There’s a tendency here to play up some of Hart’s more comedic moments so as to show this isn’t a complete departure from the kind of movie he’s best known for. Overall, though, there’s a superficial and not all that intriguing story being sold here that seems to play into some notable cliches and tropes.

Online and Social

Only a small amount of content and information about the movie is offered on its official website, just the trailer and a synopsis. There were also Instagram, Twitter and Facebook profiles created by STX. On Twitter in particular the studio shared some funny GIFs and clips to help tie to the movie to Hart’s brand of humor.

Advertising and Cross-Promotions

The first paid effort was a promoted Tweet that used a short video to sell the movie to the public. A couple TV spots followed closer to release that focused on the friendship between the two characters and one on the working dynamic they share. Short videos were also used as pre-roll spots.

Media and Publicity

Originally titled The Intouchables it was later renamed to be, as with other such movies, as boring and generic as possible. The Weinstein Co. took the movie to the Toronto International Film Festival, where it accumulated some decent reviews that praised the chemistry between Hart and Cranston. It was there that the Weinsteins announced they would do some schedule changing to release it in time to qualify for this year’s awards season, with a wider release coming months later.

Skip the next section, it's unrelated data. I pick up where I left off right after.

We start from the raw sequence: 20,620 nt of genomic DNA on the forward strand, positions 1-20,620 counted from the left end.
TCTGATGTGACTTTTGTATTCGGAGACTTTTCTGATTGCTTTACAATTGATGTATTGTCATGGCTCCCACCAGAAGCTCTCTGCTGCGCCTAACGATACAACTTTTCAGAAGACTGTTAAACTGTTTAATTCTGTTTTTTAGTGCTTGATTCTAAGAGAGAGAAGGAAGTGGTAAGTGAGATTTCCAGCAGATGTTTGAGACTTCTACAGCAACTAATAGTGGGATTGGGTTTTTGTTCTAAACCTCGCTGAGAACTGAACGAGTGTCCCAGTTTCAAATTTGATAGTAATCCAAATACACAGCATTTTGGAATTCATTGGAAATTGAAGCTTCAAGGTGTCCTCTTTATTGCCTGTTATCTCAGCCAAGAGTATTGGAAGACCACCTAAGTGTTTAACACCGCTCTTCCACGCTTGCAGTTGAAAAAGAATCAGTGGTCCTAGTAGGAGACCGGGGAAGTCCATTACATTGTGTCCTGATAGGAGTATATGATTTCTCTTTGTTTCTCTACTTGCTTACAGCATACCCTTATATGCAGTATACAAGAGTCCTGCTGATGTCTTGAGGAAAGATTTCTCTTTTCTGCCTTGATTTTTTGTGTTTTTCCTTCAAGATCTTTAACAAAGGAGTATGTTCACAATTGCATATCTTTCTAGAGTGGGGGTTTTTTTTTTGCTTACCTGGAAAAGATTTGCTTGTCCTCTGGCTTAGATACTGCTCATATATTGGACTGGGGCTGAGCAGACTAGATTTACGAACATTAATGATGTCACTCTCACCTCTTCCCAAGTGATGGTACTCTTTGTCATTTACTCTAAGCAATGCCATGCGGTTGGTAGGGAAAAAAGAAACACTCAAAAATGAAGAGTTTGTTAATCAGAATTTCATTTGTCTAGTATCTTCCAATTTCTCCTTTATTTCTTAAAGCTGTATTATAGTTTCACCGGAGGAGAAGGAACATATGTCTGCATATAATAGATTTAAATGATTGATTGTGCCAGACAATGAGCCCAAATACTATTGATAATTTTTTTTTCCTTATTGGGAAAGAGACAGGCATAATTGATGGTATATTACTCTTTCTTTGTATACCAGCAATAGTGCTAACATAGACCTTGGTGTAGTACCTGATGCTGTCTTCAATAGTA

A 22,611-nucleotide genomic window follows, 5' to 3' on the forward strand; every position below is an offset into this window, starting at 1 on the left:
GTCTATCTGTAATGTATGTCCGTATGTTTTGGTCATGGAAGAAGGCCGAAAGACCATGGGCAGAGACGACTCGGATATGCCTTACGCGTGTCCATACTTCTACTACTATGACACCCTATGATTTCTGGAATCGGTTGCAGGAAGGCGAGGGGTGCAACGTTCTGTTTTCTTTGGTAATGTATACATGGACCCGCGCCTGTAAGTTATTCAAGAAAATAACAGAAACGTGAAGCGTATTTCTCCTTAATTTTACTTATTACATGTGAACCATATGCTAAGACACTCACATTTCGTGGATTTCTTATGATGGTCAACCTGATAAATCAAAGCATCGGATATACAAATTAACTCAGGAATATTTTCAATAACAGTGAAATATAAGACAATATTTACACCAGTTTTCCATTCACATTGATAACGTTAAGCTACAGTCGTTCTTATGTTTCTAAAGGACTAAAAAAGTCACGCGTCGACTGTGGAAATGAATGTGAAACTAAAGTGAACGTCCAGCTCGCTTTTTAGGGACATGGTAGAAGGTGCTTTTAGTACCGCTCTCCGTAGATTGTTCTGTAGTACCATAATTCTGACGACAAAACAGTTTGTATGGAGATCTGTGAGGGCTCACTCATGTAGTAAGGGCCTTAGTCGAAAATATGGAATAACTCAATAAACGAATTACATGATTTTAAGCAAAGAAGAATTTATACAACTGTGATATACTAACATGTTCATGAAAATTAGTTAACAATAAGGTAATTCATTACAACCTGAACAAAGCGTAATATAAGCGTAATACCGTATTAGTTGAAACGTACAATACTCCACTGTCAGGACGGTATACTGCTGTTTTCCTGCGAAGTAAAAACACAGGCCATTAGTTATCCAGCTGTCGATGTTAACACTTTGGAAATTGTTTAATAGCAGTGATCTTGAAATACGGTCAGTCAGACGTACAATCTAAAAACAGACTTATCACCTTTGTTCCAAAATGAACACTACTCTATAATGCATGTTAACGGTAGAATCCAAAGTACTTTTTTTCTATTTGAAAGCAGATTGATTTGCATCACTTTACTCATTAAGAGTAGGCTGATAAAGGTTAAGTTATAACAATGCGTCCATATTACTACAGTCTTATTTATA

Unfortunately it was subsequently pulled from the release schedule completely due to all the drama within TWC as well as the fact that TWC always pulls every movie from release at some point because it doesn’t have the capital to support it. It was eventually picked up by STX Entertainment, partnering with Lantern to save the movie from oblivion.